As in Switzerland, the most common form of initiative and popular referendum in the USA requires voters to vote for or against speciﬁc statutes or constitutional amendments. As a result, ballot measures are lengthy and written in technical and legal language. Oﬃcial summaries provided by state election oﬃcials are also written at a sophisticated level, making it diﬃcult for voters to often obtain a simple neutral summary of the proposition (Magleby 1984). The length and complexity of the process in the USA makes the process less accessible to less educated voters, having a policy bias against the poor and racial minorities. Initiatives are preferred over popular referendums because petitions may be in circulation longer, and initiatives permit their sponsors to write the language of the measure rather than the legislature. An example of an initiative that was in eﬀect a referendum is the 1964 vote on open housing in California (Wolﬁnger and Greenstein 1969).
Referendums put on the ballot by state legislatures or changes to the state constitution occur frequently. Every state except Delaware requires that changes in the state constitution be approved by voters. Voters are much more likely to vote aﬃrmatively on these legislative referendums than they are on initiatives. More than 60 percent of legislative referendums pass while the same percent of initiatives fail (Magleby 1994).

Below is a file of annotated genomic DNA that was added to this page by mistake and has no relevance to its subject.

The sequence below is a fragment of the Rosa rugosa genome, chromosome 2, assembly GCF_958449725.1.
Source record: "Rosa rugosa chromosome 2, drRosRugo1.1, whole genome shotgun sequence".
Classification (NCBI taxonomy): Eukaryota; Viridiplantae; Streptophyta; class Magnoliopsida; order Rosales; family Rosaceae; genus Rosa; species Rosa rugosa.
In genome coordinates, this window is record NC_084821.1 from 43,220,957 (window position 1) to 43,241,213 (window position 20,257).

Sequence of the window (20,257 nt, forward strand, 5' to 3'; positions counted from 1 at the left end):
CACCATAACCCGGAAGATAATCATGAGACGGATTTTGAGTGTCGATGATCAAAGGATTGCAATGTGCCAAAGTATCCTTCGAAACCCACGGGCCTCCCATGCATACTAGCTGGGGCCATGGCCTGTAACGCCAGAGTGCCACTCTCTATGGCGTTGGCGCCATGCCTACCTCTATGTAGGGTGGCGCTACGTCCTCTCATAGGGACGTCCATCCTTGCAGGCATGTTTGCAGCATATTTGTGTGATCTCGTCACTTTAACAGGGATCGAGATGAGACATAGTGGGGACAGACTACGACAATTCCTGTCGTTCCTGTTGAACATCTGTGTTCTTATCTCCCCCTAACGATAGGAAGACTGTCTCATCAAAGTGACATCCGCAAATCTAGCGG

Since the mid-1970s, the initiative has experienced renewed usage (see Fig. 2). The growth in initiative usage includes an even more dramatic increase in the number of proposed initiatives in the petition circulation process that fail to reach the ballot. Why the increase? Initiative activists have learned that the process is a powerful agenda-setting device. A vote in a single state can push an issue onto the national agenda, as votes on tax reduction, elimination of aﬃrmative action, a nuclear weapons freeze, and legislative term limitation has demonstrated. The news media give substantial attention to contentious initiatives, calling attention to the sponsors of the measures and, in some instances, advancing political careers. California gubernatorial candidates make frequent use of the process for self-promotion and governors in noninitiative states advocate the process to establish populist credentials. The large sums of money spent on initiatives have also called attention to the renewed use of the process. Not surprisingly, an initiative industry has developed that helps with petition circulation, legal appeals, campaign management, and media advertising. The process has become an integral part of the governance of several states, most notably California (Schrag 1998).